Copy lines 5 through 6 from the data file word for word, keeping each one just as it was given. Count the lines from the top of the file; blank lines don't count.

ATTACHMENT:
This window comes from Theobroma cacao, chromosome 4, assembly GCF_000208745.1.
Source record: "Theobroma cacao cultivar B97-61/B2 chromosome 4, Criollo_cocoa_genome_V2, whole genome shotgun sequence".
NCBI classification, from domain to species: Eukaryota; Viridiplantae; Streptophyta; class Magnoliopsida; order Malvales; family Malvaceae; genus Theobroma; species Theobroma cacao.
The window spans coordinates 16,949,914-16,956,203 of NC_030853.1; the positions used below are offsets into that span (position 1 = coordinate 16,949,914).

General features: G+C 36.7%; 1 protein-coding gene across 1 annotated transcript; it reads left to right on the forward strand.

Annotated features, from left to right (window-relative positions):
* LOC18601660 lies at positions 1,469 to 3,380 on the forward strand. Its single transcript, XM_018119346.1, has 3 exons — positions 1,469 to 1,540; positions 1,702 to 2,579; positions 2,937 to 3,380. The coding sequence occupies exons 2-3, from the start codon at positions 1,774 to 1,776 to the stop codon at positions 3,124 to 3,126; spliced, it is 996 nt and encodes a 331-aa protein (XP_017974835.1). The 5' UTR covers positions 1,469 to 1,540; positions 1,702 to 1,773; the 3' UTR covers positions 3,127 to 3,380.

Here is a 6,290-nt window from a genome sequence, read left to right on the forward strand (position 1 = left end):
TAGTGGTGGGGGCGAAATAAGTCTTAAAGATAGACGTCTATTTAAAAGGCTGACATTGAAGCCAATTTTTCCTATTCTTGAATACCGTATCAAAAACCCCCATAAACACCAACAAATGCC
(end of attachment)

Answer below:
General features: G+C 36.7%; 1 protein-coding gene across 1 annotated transcript; it reads left to right on the forward strand.

Annotated features, from left to right (window-relative positions):